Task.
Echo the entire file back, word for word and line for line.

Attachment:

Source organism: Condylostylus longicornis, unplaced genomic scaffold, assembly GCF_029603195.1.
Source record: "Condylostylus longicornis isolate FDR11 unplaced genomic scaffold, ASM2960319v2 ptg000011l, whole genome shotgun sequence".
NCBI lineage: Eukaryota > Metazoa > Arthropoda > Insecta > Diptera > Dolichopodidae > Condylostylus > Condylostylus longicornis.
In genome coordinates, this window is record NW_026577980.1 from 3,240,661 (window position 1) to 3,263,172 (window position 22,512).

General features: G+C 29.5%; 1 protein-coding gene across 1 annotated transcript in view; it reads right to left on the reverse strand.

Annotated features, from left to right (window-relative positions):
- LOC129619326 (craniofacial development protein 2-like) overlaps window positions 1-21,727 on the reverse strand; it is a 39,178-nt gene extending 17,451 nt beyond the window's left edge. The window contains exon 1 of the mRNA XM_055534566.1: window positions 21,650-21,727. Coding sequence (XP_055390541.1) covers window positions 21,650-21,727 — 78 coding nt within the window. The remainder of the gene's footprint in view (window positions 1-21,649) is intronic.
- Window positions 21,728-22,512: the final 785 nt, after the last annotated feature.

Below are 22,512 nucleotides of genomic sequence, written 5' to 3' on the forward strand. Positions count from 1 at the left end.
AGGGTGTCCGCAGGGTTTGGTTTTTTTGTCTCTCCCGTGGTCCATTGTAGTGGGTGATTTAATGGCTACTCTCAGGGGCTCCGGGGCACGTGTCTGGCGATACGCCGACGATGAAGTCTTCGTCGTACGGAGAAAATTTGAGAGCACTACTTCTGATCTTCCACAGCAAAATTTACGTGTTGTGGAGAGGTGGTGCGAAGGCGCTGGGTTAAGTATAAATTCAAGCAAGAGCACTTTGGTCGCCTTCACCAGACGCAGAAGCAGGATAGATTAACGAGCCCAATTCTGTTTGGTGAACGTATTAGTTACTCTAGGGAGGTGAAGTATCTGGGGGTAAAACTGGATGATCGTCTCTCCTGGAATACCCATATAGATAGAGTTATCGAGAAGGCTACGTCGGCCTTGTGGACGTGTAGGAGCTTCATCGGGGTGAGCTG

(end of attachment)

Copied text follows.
Source organism: Condylostylus longicornis, unplaced genomic scaffold, assembly GCF_029603195.1.
Source record: "Condylostylus longicornis isolate FDR11 unplaced genomic scaffold, ASM2960319v2 ptg000011l, whole genome shotgun sequence".
NCBI lineage: Eukaryota > Metazoa > Arthropoda > Insecta > Diptera > Dolichopodidae > Condylostylus > Condylostylus longicornis.
In genome coordinates, this window is record NW_026577980.1 from 3,240,661 (window position 1) to 3,263,172 (window position 22,512).

General features: G+C 29.5%; 1 protein-coding gene across 1 annotated transcript in view; it reads right to left on the reverse strand.

Annotated features, from left to right (window-relative positions):
- LOC129619326 (craniofacial development protein 2-like) overlaps window positions 1-21,727 on the reverse strand; it is a 39,178-nt gene extending 17,451 nt beyond the window's left edge. The window contains exon 1 of the mRNA XM_055534566.1: window positions 21,650-21,727. Coding sequence (XP_055390541.1) covers window positions 21,650-21,727 — 78 coding nt within the window. The remainder of the gene's footprint in view (window positions 1-21,649) is intronic.
- Window positions 21,728-22,512: the final 785 nt, after the last annotated feature.

Below are 22,512 nucleotides of genomic sequence, written 5' to 3' on the forward strand. Positions count from 1 at the left end.
AGGGTGTCCGCAGGGTTTGGTTTTTTTGTCTCTCCCGTGGTCCATTGTAGTGGGTGATTTAATGGCTACTCTCAGGGGCTCCGGGGCACGTGTCTGGCGATACGCCGACGATGAAGTCTTCGTCGTACGGAGAAAATTTGAGAGCACTACTTCTGATCTTCCACAGCAAAATTTACGTGTTGTGGAGAGGTGGTGCGAAGGCGCTGGGTTAAGTATAAATTCAAGCAAGAGCACTTTGGTCGCCTTCACCAGACGCAGAAGCAGGATAGATTAACGAGCCCAATTCTGTTTGGTGAACGTATTAGTTACTCTAGGGAGGTGAAGTATCTGGGGGTAAAACTGGATGATCGTCTCTCCTGGAATACCCATATAGATAGAGTTATCGAGAAGGCTACGTCGGCCTTGTGGACGTGTAGGAGCTTCATCGGGGTGAGCTG